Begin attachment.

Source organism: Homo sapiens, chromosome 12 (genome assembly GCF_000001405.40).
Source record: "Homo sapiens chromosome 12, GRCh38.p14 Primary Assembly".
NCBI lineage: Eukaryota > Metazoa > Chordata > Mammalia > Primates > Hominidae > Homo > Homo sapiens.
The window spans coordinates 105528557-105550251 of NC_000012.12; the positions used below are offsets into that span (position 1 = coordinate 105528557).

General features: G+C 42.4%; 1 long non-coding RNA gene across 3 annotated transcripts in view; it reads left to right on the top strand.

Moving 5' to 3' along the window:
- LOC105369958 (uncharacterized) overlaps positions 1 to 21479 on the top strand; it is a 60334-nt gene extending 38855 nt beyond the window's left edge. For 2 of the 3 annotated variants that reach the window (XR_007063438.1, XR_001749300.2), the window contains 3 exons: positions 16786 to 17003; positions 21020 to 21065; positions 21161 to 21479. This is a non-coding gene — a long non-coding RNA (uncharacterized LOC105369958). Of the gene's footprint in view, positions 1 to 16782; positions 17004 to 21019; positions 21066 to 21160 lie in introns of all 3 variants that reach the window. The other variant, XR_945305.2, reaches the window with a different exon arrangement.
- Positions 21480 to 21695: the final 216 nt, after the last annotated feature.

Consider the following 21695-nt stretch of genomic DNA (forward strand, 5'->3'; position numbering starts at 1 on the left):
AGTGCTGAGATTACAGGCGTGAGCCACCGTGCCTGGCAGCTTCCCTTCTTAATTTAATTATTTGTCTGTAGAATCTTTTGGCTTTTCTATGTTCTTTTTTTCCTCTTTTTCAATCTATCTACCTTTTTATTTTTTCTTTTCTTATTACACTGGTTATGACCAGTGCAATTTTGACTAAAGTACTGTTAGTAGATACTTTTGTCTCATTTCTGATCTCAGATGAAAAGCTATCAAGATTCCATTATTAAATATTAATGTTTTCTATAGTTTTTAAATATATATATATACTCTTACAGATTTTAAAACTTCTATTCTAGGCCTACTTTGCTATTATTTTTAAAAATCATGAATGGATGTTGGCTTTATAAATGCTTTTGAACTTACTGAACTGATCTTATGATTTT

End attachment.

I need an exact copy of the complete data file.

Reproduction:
Source organism: Homo sapiens, chromosome 12 (genome assembly GCF_000001405.40).
Source record: "Homo sapiens chromosome 12, GRCh38.p14 Primary Assembly".
NCBI lineage: Eukaryota > Metazoa > Chordata > Mammalia > Primates > Hominidae > Homo > Homo sapiens.
The window spans coordinates 105528557-105550251 of NC_000012.12; the positions used below are offsets into that span (position 1 = coordinate 105528557).

General features: G+C 42.4%; 1 long non-coding RNA gene across 3 annotated transcripts in view; it reads left to right on the top strand.

Moving 5' to 3' along the window:
- LOC105369958 (uncharacterized) overlaps positions 1 to 21479 on the top strand; it is a 60334-nt gene extending 38855 nt beyond the window's left edge. For 2 of the 3 annotated variants that reach the window (XR_007063438.1, XR_001749300.2), the window contains 3 exons: positions 16786 to 17003; positions 21020 to 21065; positions 21161 to 21479. This is a non-coding gene — a long non-coding RNA (uncharacterized LOC105369958). Of the gene's footprint in view, positions 1 to 16782; positions 17004 to 21019; positions 21066 to 21160 lie in introns of all 3 variants that reach the window. The other variant, XR_945305.2, reaches the window with a different exon arrangement.
- Positions 21480 to 21695: the final 216 nt, after the last annotated feature.

Consider the following 21695-nt stretch of genomic DNA (forward strand, 5'->3'; position numbering starts at 1 on the left):
AGTGCTGAGATTACAGGCGTGAGCCACCGTGCCTGGCAGCTTCCCTTCTTAATTTAATTATTTGTCTGTAGAATCTTTTGGCTTTTCTATGTTCTTTTTTTCCTCTTTTTCAATCTATCTACCTTTTTATTTTTTCTTTTCTTATTACACTGGTTATGACCAGTGCAATTTTGACTAAAGTACTGTTAGTAGATACTTTTGTCTCATTTCTGATCTCAGATGAAAAGCTATCAAGATTCCATTATTAAATATTAATGTTTTCTATAGTTTTTAAATATATATATATACTCTTACAGATTTTAAAACTTCTATTCTAGGCCTACTTTGCTATTATTTTTAAAAATCATGAATGGATGTTGGCTTTATAAATGCTTTTGAACTTACTGAACTGATCTTATGATTTT